Who is at risk for chronic back pain? For many, back pain occurs for a few days or weeks and then disappears. Sometimes acute pain develops into chronic pain because the cause was not discovered and treated properly; undiagnosed back pain is the most common type. However, sometimes two people with identical injuries have drastically different outcomes – one walks away pain free while the other is steeped in pain for years.
The link between physical and emotional pain has been substantiated through years of study. It is known that areas of the brain like the amygdala are involved in both physical and emotional processing and that the same neurotransmitters are used to communicate both. This means that emotional reaction to pain can indicate whether it will worsen or reside.
A new study conducted by neuroscientist Vania Apkarian of Northwestern University shows that, when it comes to the brain, the amygdala isn’t the only player in chronic pain. His study solidified a connection between the development of chronic pain and the level of communication between two brain regions: the insula and the nucleus accumbens. The study can be found in the July 1 issue of Nature Neuroscience.
The study consisted of 39 participants who had new back pain for between 1 and 4 months. Brain scans were taken of the patients at the study’s beginning, and then a few more times throughout the period of a year. 19 people still had pain by the end of the year, which constitutes chronic pain, while 20 had recovered. The brain scans of almost every participant whose pain became chronic showed elevated communication between the insula and nucleus accumbens.
Like the amygdala, these two components of the brain are players in our emotional response to situations. They are also involved in how the brain learns. When the activity in one of these areas increases, the activity in the other increases.
What does this heightened communication mean? The nucleus accumbens is responsible for teaching the brain how to judge and respond to situations. It is also the final stop in what is called the reward pathway. Dopamine is released into the nucleus accumbens to produce a feeling of pleasure after a fulfilling act. Whether chronic pain and the addiction cycle have a connection is unclear, but this study merits further consideration of this possibility. Since the nucleus accumbens teaches the brain how to respond to situations, a hyperactive one may teach the brain to continue responding to pain, even if the cause is no longer there. This could be especially relevant to people seeking fibromyalgia treatment.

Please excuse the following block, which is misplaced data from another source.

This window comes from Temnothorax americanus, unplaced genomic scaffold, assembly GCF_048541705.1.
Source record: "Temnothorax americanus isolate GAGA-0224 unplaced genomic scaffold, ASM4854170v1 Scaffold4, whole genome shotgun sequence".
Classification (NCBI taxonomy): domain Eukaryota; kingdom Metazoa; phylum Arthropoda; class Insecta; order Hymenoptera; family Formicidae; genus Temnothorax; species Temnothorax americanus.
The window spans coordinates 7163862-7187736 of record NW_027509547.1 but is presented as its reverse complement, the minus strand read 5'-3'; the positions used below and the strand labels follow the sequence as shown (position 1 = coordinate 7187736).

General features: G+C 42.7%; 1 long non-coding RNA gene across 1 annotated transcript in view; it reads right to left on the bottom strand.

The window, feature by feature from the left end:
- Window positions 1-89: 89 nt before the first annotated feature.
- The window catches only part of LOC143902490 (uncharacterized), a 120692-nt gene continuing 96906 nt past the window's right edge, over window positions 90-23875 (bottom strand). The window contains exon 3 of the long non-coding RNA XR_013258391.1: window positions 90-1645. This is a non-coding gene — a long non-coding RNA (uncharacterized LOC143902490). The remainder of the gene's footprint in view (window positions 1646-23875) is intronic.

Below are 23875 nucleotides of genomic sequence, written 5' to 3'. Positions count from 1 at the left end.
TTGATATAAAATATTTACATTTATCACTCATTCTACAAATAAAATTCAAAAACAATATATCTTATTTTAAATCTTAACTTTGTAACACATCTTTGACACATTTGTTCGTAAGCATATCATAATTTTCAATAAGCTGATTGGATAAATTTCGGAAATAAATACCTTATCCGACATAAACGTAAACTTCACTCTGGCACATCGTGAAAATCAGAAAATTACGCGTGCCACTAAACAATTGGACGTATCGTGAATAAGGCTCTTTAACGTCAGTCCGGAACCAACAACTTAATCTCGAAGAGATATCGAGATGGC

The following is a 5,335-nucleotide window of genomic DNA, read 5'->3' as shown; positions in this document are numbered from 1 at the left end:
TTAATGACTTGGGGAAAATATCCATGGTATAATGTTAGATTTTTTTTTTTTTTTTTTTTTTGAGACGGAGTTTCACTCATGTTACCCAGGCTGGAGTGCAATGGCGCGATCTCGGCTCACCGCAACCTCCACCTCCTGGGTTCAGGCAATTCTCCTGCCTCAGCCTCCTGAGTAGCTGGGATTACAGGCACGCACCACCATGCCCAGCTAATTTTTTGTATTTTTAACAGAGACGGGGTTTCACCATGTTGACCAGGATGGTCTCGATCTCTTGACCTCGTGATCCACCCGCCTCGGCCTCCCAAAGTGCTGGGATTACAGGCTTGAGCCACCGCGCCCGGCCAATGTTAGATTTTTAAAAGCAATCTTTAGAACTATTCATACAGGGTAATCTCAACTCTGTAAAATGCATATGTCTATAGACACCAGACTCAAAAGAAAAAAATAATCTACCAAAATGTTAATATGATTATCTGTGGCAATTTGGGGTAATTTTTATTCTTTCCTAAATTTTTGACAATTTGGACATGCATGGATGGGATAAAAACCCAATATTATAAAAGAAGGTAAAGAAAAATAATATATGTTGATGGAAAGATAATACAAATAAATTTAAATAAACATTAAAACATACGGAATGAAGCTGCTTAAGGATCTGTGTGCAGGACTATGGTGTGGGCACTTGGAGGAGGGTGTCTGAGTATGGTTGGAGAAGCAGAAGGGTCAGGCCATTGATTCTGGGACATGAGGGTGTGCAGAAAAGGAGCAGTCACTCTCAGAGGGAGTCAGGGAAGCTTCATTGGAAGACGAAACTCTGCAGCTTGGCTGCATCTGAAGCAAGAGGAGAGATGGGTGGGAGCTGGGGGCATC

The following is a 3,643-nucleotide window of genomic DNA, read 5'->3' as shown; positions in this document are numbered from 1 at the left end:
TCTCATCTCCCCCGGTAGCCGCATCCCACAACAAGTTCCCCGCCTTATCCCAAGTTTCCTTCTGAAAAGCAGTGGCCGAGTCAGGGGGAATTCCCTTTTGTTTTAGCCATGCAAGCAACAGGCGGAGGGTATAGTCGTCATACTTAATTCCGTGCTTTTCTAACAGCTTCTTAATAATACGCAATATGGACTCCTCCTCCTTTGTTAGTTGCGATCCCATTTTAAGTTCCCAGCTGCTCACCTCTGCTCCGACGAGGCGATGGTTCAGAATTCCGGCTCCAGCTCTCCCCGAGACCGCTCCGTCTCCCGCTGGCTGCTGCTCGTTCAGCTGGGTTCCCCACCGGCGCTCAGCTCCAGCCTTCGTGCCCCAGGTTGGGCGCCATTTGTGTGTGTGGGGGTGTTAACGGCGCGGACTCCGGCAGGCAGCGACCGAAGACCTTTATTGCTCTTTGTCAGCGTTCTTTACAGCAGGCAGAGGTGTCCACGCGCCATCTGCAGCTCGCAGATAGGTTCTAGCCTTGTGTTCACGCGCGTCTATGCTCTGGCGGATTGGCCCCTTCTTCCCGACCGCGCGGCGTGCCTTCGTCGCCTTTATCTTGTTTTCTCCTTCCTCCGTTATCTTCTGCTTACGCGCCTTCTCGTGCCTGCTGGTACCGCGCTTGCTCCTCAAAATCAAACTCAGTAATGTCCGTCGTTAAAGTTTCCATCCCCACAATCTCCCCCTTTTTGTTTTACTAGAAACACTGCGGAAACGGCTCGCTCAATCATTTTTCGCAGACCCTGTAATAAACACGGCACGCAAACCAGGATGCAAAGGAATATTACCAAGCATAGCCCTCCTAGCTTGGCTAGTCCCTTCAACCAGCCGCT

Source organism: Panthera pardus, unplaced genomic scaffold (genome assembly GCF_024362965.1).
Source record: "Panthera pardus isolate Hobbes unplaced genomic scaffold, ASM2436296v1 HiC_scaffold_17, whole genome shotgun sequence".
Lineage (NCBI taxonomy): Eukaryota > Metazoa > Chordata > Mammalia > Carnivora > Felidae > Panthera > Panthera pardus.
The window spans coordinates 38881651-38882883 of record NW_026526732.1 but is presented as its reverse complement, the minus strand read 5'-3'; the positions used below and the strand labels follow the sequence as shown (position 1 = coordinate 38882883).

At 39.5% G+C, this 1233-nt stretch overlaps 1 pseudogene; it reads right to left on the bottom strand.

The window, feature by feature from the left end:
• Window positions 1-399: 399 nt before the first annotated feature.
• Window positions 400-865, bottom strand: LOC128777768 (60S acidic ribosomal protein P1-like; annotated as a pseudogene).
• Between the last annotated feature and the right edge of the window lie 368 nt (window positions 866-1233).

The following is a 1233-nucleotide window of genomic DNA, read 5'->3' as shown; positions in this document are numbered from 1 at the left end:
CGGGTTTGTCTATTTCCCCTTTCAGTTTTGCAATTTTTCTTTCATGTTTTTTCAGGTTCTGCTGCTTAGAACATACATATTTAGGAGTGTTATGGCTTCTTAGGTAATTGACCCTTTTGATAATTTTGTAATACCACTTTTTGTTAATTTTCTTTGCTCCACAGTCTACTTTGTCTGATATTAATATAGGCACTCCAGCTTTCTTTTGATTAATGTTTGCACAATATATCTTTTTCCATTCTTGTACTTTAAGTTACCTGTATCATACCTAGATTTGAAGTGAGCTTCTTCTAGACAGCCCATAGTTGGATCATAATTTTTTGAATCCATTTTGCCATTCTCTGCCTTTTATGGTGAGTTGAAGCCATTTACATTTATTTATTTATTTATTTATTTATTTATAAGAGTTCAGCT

The insula is responsible for inhibitory feelings. The nucleus accumbens senses rewards and shows the brain how to respond to situations while the insula checks the nucleus accumbens’ teachings and tries to weigh the situation. (See the interesting article at www.wired.com, which explains how the nucleus accumbens and insula interact when confronted with a shopping decision.)
Though the exact reasons for the relationship between this heightened brain communication and chronic pain are theoretical now, the relationship points to a possible new treatment path for people with nonspecific chronic back pain and fibromyalgia. For many, chronic pain is the result of undiagnosed and untreated biomechanical dysfunctions like muscle imbalance and myofascial pain. For others who have sought various forms of treatment to no avail or physically recovered from an injury but are still feeling pain, this study may lend insight.
The source of chronic pain isn’t always in the same area as the pain itself; sometimes brain function – or dysfunction – can cause pain sensations where none should be present. Keep up-to-date on research to ensure you and your doctor are considering all possible back pain causes.